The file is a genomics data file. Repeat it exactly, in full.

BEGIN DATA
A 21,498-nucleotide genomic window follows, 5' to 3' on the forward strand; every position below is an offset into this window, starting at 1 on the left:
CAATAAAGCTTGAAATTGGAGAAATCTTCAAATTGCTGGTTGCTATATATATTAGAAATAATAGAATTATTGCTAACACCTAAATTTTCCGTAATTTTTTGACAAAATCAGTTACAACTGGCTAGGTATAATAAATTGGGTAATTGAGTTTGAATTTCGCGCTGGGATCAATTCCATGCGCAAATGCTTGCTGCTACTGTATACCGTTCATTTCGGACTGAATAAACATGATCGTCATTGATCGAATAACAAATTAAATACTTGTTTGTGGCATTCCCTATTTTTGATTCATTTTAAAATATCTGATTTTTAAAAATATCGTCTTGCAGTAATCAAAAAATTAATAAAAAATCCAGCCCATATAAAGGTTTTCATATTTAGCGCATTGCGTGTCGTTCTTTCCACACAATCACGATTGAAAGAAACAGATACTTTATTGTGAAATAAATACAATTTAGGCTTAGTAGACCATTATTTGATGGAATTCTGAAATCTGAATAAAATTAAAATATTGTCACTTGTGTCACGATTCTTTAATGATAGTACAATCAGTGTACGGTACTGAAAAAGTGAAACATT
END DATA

A 21,498-nucleotide genomic window follows, 5' to 3' on the forward strand; every position below is an offset into this window, starting at 1 on the left:
CAATAAAGCTTGAAATTGGAGAAATCTTCAAATTGCTGGTTGCTATATATATTAGAAATAATAGAATTATTGCTAACACCTAAATTTTCCGTAATTTTTTGACAAAATCAGTTACAACTGGCTAGGTATAATAAATTGGGTAATTGAGTTTGAATTTCGCGCTGGGATCAATTCCATGCGCAAATGCTTGCTGCTACTGTATACCGTTCATTTCGGACTGAATAAACATGATCGTCATTGATCGAATAACAAATTAAATACTTGTTTGTGGCATTCCCTATTTTTGATTCATTTTAAAATATCTGATTTTTAAAAATATCGTCTTGCAGTAATCAAAAAATTAATAAAAAATCCAGCCCATATAAAGGTTTTCATATTTAGCGCATTGCGTGTCGTTCTTTCCACACAATCACGATTGAAAGAAACAGATACTTTATTGTGAAATAAATACAATTTAGGCTTAGTAGACCATTATTTGATGGAATTCTGAAATCTGAATAAAATTAAAATATTGTCACTTGTGTCACGATTCTTTAATGATAGTACAATCAGTGTACGGTACTGAAAAAGTGAAACATT